landscape

Copycats, Copycats

Helvoetsluys (1832) by JMW Turner, at Tate Britain

Helvoetsluys (1832), to which Turner added a red daub at the last minute, rivalling the vibrancy of Constable’s nextdoor painting. Photograph: Tokyo Fuji Art Museum Collection

Yesterday on Nathan Branford’s blog (written by an agent, this is a wildly popular blog for writers — struggling ones, mostly, and of which I share a very common bond) he asked the question “Should writers read? and if so, how much?” This led one blogger to write in “I don’t read much, because it gives me fodder for copying everyone else’s ideas.”

Interesting. I’ve thought about this before. Though an argument could be made that if you read Keats, Bronte, and Dan Brown that you’ll know your competition and you will be able to steer clear of it.

Not so with the wild landscape artist Turner, according to the UK’s Guardian:

Turner copied landscapes by Claude Lorrain, stealing his veiled Italian suns and bleached Italian light – even when he transposed them to a view of Devon. He borrowed a road from Poussin, took windmills and the glow of nocturnal fires from Rembrandt; he mirrored a whole seascape by Willem Van de Velde the Younger, shared storms at sea with Jacob van Ruisdael (though they lived almost a century apart), and painted bigger natural catastrophes in the Alps than Philip James de Loutherbourg. Turner was fearless, even when he failed in his emulations of Titian.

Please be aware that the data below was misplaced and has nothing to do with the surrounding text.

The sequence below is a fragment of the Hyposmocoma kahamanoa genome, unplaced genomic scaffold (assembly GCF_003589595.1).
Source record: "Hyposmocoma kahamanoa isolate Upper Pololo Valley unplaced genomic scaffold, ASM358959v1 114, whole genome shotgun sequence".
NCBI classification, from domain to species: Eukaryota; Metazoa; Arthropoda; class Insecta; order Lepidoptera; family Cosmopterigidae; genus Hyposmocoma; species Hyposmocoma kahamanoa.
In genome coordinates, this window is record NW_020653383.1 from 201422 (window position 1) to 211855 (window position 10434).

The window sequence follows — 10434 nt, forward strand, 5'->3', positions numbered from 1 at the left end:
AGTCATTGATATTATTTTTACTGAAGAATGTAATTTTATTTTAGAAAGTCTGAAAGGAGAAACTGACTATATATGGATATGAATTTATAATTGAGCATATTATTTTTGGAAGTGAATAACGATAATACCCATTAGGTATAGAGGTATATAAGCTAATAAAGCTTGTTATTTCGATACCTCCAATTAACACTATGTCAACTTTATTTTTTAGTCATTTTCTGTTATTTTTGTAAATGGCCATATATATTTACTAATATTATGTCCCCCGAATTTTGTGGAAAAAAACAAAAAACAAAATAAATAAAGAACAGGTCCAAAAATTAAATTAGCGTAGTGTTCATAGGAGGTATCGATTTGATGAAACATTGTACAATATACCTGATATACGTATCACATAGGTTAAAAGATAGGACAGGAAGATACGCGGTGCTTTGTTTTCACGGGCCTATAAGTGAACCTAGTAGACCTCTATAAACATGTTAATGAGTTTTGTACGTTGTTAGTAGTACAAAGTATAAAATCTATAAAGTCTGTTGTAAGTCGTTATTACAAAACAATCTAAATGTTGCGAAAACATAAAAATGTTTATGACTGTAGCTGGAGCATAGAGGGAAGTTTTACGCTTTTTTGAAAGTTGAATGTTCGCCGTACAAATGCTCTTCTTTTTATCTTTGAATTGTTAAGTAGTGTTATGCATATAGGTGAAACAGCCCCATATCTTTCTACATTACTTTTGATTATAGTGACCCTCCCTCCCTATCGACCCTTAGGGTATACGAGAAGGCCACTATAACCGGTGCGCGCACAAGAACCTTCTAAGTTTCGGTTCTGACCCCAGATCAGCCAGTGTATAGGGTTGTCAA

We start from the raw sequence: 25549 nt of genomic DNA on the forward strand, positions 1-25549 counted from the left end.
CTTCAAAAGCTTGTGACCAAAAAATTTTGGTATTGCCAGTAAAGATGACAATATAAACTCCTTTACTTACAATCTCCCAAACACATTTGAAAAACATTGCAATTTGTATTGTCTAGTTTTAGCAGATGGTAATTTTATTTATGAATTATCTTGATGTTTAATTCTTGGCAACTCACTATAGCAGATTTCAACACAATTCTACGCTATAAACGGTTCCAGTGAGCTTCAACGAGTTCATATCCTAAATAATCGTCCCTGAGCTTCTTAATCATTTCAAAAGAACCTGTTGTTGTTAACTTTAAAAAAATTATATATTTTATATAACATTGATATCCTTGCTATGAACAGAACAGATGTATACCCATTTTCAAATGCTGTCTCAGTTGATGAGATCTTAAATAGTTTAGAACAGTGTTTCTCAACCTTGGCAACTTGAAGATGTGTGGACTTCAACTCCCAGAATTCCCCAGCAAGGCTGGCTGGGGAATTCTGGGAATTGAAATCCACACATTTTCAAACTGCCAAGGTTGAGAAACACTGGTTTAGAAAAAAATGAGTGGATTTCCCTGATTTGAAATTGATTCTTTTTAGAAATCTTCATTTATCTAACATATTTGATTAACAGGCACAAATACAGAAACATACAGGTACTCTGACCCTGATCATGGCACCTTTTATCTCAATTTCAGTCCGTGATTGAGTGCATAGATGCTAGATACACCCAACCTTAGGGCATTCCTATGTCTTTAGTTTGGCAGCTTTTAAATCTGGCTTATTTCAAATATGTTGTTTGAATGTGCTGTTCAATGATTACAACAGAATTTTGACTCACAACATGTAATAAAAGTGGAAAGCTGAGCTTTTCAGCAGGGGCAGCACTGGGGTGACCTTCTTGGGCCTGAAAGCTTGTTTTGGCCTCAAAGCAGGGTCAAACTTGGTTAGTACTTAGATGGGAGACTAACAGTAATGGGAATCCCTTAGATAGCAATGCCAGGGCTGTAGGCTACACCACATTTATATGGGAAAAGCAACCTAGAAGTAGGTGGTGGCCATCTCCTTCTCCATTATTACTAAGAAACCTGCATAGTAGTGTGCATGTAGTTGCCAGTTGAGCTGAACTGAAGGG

Did he think no one would notice? Or perhaps only the “experts” would? I surely didn’t know this until I was cruising through the Tate’s online blog this morning. Because of his brilliance and the fact that he was a better painter than those he imitated, does this mean we can just divert our glance?

This reminds me of a “Project Runway” show where one of the top three was accused by the editor at Elle for ripping off designs from famous designers. Ultimately, she didn’t win. But maybe that’s because she wasn’t famous yet.

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